So, what was the threat adjudged and how was it countered.... that is the question and the answer to the incident.
Here is the ‘killer’ – if they were already in perceived pirate infested area, warnings received etc - had they taken pre-emptive action? The usual stuff you know, like barricading, teams ready, extra patrols and more importantly: all lookouts with walkie-talkie in constant touch with bridge and captain. Under heightened threat perception these are typical measures any sailor worth his salt is aware of. More so, these are now a matter of documented policy on all ships – part of their sea worthiness certification. Was there any record of such preparation, did the SSO log this mandatory procedure and were all on board anti-piracy teams (including the armed guards) kept in constant walkie-talkie contact. Isn’t all this part of their SSP? [if no such pre-emption was undertaken, there was obviously no threat level or warnings issued for this area and definitely no call for premature shooting - to kill]. No, I suspect this incident stemmed more from a nonchalant disregard to events, exaggerated fears and possibly a healthy mix of 'international' prejudice.
If you are truly a sailor, any perceived attack and consequences – would be shared with the nearest RCC, coast guard, a diligently logged safety transmission and a channel 16 to all ships.... A piracy attack would be announced on all emergency broadcast procedures. [was this basic procedure of announcing to all and sundry followed? Surely the nearest coast guard was apprised and Mayday transmitted if under attack]. Even an incident not directly involving any other party like a man overboard or an unusual sighting of a floating object is readily transmitted... surely a shooting and perceived terror threat would have been hailed outwards on all channels loud and clear. Once again, these are mandatory procedures ...or were they truly ignorant of this basic tenet?!? When in dangerous situations, the response plan include, a designated officer of the bridge who mans the panel and not transits safety alerts, both for assist and as a warning of the vent to all other maritime traffic.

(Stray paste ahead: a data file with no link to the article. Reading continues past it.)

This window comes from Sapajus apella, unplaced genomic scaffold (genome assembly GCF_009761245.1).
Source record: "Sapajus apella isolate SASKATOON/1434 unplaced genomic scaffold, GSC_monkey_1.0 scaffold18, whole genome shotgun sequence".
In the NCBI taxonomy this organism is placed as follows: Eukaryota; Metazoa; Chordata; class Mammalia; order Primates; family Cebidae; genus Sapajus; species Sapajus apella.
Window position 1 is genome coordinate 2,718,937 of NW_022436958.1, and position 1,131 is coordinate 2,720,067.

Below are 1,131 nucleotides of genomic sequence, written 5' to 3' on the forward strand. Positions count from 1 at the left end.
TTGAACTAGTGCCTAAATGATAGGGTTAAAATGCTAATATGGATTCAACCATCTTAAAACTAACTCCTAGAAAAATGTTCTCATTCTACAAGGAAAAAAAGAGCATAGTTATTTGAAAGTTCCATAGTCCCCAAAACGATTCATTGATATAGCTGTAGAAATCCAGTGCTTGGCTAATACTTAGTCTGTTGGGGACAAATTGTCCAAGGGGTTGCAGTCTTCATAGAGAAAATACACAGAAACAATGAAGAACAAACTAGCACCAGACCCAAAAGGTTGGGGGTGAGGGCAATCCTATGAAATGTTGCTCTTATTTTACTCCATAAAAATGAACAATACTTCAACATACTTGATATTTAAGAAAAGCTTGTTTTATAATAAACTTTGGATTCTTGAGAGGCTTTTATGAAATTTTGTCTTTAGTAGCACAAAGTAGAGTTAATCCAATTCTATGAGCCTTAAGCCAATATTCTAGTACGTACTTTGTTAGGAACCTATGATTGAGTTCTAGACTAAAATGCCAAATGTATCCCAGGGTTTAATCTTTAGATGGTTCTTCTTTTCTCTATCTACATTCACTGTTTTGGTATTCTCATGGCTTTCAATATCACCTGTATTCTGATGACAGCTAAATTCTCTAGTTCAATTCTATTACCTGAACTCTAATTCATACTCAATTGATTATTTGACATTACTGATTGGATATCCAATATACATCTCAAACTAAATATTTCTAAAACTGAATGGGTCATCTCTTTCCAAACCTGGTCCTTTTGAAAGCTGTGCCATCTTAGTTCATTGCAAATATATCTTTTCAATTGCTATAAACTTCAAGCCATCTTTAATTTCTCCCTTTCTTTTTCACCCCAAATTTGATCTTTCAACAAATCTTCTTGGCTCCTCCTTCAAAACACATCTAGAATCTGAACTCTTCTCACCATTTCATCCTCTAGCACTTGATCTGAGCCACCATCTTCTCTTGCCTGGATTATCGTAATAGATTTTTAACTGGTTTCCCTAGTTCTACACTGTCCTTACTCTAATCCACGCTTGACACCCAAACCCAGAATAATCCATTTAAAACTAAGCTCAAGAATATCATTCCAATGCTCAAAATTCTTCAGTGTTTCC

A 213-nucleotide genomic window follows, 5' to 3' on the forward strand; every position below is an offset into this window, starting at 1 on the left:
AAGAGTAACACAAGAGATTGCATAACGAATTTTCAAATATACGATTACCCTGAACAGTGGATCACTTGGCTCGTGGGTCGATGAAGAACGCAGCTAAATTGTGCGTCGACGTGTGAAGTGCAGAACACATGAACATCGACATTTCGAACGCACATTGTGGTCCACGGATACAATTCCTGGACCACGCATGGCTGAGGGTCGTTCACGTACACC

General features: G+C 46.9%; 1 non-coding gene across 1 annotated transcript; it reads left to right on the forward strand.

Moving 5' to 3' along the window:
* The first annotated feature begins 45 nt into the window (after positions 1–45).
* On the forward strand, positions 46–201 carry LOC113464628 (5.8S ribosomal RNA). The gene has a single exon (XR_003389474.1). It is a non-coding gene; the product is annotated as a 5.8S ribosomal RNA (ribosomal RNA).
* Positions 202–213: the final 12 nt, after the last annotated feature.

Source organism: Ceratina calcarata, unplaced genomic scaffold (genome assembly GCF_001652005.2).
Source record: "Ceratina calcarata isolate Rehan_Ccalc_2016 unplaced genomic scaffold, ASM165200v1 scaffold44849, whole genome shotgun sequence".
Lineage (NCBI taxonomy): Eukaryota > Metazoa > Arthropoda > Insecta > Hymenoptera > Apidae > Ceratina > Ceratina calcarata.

This is supplemented by logs of additional information received, actions planned, pre-emptive measures taken, breach of security and changes to ship’s security levels.
This forms part of voyage risk assessment and prepares the ship for eventuality and responsible response plans. Discipline begins here as such planning minimises knee-jerk reactions.
All merchant ships have to document and follow clear action guidelines in case of adversity including piracy. They are to comply with the ISPS code and conduct regular drills, including at a company level which includes mock scenarios.
Records of these drills are inspected by PSC (Port State Control) officials. Any default results in punitive action and can even result in barring the ship from sailing.
Such documented rules detail preliminary tactics – both preparatory and on actual threat – under various security levels. In normal conditions, guidelines for security level 1 remain in force.